Whole home mesh WiFi is transforming the way we connect to the internet. As broadband and fibre-optic speeds get faster and faster, traditional routers simply can’t keep up. The technology of these routers was designed for much slower speeds. If you continue to use one, then you aren’t utilising the full power of your connection. What’s more, they only have limited range, and aren’t ideal for those using multiple devices at once. Thankfully, mesh WiFi routers can solve all of these issues. In this post, we’ll be examining exactly what is mesh WiFi, and taking a closer look at some of the benefits that it brings.
Whole Home WiFi Is Essential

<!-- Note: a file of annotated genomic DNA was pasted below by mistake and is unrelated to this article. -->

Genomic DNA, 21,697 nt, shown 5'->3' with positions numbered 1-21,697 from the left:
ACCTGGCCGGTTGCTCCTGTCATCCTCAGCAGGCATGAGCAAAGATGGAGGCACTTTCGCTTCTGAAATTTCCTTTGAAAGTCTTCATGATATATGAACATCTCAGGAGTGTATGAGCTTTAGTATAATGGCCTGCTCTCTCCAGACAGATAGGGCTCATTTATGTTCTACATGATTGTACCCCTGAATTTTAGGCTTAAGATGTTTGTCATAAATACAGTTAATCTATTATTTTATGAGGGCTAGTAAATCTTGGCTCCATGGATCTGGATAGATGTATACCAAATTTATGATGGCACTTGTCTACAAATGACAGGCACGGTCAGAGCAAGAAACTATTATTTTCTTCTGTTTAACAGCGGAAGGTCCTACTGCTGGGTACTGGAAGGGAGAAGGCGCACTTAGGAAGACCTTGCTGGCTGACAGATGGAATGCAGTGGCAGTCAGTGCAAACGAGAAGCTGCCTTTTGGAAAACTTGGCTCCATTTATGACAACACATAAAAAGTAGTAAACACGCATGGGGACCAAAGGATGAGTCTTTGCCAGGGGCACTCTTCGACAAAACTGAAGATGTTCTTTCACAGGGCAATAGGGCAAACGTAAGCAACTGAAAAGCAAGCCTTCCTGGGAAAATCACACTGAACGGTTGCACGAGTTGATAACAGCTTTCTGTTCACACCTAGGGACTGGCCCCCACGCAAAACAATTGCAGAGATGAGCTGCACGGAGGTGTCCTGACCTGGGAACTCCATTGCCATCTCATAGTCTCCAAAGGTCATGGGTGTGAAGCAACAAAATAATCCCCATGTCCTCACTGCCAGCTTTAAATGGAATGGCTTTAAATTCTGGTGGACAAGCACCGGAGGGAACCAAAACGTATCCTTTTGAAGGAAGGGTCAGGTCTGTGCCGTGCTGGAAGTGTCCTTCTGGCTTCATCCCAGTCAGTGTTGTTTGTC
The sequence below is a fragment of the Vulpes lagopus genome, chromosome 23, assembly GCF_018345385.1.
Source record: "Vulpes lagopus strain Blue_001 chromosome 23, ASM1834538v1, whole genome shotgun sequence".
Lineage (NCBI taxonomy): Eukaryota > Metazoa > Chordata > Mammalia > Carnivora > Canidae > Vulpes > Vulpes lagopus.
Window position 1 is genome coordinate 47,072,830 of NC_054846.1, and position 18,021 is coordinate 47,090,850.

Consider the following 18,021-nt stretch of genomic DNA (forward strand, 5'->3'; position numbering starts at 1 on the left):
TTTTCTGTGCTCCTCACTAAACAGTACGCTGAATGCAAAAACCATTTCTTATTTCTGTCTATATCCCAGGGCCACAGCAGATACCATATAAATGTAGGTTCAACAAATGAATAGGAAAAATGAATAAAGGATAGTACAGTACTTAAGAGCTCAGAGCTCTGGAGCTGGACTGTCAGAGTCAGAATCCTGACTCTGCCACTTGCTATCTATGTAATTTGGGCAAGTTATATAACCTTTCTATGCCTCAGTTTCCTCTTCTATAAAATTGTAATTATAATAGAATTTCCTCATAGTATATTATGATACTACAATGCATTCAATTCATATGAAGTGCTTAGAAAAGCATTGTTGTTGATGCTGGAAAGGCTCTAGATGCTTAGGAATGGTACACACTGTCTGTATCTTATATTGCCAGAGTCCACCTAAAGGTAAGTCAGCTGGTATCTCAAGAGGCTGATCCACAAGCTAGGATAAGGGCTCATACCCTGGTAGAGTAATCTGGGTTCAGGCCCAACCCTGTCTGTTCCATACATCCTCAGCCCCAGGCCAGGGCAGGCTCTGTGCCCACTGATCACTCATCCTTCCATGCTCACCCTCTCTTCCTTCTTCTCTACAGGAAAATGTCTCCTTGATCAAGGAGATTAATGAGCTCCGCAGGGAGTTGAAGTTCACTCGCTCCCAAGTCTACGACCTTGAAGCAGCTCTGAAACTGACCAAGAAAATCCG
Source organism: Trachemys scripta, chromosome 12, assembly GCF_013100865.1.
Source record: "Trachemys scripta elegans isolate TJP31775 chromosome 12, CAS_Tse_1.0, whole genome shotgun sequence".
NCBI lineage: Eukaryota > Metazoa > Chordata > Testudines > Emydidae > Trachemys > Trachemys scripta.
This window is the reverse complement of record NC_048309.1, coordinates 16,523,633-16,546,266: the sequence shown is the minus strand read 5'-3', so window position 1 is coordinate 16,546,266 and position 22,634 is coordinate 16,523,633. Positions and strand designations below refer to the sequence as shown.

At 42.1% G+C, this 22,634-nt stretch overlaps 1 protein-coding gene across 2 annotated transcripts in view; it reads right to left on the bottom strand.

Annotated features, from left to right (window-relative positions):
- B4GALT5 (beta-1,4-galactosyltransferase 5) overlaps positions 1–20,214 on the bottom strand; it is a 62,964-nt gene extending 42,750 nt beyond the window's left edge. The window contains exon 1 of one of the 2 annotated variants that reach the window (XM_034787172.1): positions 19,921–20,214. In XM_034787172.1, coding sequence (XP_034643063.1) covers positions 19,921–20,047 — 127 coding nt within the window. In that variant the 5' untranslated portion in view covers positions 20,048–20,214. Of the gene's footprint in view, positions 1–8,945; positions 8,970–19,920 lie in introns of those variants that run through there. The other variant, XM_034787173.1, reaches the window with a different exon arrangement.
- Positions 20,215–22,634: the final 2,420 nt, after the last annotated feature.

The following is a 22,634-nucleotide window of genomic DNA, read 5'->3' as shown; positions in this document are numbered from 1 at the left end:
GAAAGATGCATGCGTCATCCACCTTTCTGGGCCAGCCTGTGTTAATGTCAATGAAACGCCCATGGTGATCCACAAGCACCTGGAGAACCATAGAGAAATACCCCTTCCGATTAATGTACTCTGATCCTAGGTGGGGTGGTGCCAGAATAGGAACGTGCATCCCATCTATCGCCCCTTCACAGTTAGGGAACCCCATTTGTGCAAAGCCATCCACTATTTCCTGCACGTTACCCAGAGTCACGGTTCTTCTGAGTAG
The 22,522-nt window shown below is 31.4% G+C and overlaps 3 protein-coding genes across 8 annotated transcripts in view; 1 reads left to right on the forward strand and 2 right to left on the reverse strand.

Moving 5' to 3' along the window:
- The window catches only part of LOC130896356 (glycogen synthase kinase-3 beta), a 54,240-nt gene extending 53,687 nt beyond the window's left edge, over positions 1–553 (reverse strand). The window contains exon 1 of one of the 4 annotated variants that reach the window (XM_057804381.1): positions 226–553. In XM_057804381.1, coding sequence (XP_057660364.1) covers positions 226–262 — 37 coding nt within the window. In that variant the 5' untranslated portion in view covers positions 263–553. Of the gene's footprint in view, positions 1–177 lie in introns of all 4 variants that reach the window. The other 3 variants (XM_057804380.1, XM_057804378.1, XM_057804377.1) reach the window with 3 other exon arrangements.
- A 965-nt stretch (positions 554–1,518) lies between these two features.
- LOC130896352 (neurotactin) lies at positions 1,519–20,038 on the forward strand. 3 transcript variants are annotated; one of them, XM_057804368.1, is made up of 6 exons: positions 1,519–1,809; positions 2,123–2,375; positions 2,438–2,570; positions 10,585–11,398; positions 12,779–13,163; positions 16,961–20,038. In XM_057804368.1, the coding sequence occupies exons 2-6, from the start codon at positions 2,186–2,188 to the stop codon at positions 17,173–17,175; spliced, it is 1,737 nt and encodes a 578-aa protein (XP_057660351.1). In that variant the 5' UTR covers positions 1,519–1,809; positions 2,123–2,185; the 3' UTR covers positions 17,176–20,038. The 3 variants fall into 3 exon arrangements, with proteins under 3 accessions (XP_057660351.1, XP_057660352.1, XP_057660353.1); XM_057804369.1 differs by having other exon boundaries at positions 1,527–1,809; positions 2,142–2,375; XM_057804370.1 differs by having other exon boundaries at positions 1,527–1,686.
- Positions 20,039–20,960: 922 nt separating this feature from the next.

As time goes on, the internet is becoming even more integral to our daily lives. When traditional WiFi routers were first launched, homes would typically have only one or two computers to connect. Nowadays, though, most properties have a whole host of internet-enabled devices. As well as smartphones and tablets, we stream Netflix on our smart TVs and play online video games, too. Smart home technology is fast becoming commonplace as well, so add your lights, thermostat, and even doorbell to that list. You even have the option of using your home phone to make calls over the internet with VoIP, too. Phew- that’s a staggering number of gadgets that require a connection.